I think the bigger issue is why do we need to put a specific monetary value on human life? Especially when it is usually just a stab in the dark until hindsight comes back to bite us, just ask Robert Eidschun and the Ford Motor Company. With the legislation built around reasonably practicable including taking into account if the reduction in risk is grossly disproportionate to the cost of that reduction, maybe there is a need but it is definitely not as simple as slapping a price tag on death.
And that leads to the other issue - how do you take into account the multiple variables when it comes to valueing the societal cost of an activity - do you value the health of a someone in their mid-20s more than someone close to retirement, or how do you compare a agonising slow painful drawn out death from an occupational illness/desease to an immediate workplace fatality?
The root of the issue I see is generally the real question is being assessed from the wrong direction - we are asking ourselves "what is the least that we are required to do?" rather than "what is the most we a capable of doing?"
I'm sure most people would find it a very different conversation to talk about theoretical illness and deaths compared to a discussion about their own or a family member's illness and death. Priorities have a way of changing when it becomes personal.
Well done OP. Its not an easy number to find.
It is probably the best number to use in a NZ context as it is the statistical value of life, derived by Min of Transport. It is based on the social cost per fatal crash. Alternative values may be more appropriate for non-transport circumstances.
So it is essentially the value of a life lost in an accident.
It has been developed by Min of Transport and then used by NZ Treasury. If it is good enough for them it should be good enough for us. I can't see any good reason for faffing around trying to come up with another value. If anyone did I'd be challenging the basis for an alternative.
Any faffing around is a purely academic exercise. We could begin, say, recognizing that the average life expectancy in NZ is 82 years so the value of life, per year is $4.7m / 82 = $57,317. Which of course it isn't as the very young and very old likely have less economic value relative to a middle aged person.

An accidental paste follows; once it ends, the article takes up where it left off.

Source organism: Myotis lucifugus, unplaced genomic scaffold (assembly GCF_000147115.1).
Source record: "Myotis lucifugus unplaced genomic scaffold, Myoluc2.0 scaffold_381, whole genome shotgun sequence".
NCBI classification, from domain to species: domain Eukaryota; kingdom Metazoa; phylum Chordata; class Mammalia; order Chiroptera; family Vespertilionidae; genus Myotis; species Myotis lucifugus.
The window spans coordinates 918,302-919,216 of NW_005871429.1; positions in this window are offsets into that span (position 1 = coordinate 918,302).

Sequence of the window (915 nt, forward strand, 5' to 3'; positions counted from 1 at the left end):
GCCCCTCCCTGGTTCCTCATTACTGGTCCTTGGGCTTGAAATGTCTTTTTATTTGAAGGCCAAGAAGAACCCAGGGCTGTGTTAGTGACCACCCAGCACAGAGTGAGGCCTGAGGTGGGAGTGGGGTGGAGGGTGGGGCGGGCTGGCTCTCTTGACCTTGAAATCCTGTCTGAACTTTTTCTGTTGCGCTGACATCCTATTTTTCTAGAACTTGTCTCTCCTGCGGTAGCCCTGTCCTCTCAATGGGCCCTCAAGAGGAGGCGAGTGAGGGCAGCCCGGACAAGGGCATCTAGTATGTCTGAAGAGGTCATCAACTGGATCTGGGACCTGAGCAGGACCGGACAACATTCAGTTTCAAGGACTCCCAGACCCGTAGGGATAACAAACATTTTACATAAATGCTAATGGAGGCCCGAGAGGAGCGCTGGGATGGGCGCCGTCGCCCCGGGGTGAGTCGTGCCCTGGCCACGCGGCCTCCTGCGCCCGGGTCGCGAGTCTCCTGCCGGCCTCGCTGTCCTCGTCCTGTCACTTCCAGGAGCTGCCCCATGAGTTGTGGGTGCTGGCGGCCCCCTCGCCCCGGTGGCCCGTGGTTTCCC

And in a Covid context, for example why would we protect the elderly because an 85 years old is past their statistical value of any kind of return. It is still a discussion worth having if for example huge amounts of debt are racked up as a consequence of managed actions.
Incidentally the current (Sept 2019) value is $4,918,898. If you are a data nerd check out Treasury's CBAx model.
So reading up about the statistical value of life (such as the $4.37M stated for NZTA) it would seem like we are potentially using the concept out of context - it should not be use to assess how much is reasonable to spend to save a life, but how much you would have to spend to statistically save a life. These seem like the same but there is one key difference, since it is a statistical value you should not use that as the real value of the reasonable cost for any given situation as each unique set of circumstances will have it's own value of life - average out all of those unique circumstances and you will end up around $4M (for roardng related deaths in NZ) but there will still be a wide spread of actual reasonable values to spend to save a life.
As an example of the cold truth of the use of the statistical value of life it is primarily used to eveluated policy options, for example with a finite budget approving projects with a higher cost per life saved (above the statistical value) could be considered unwise as there should be other projects where you could save more lives for the same money.
Or for assessing if a policy will overall benefit society as a whole - i.e. (coldly) if a set of regulations will end up costing the economy less than the value of the lives it will save we should do it right... but should we if it will cost more even though it will save the same amount of lives?
This also explains why there can be so much variability in the stated values for different agencies, countries, etc.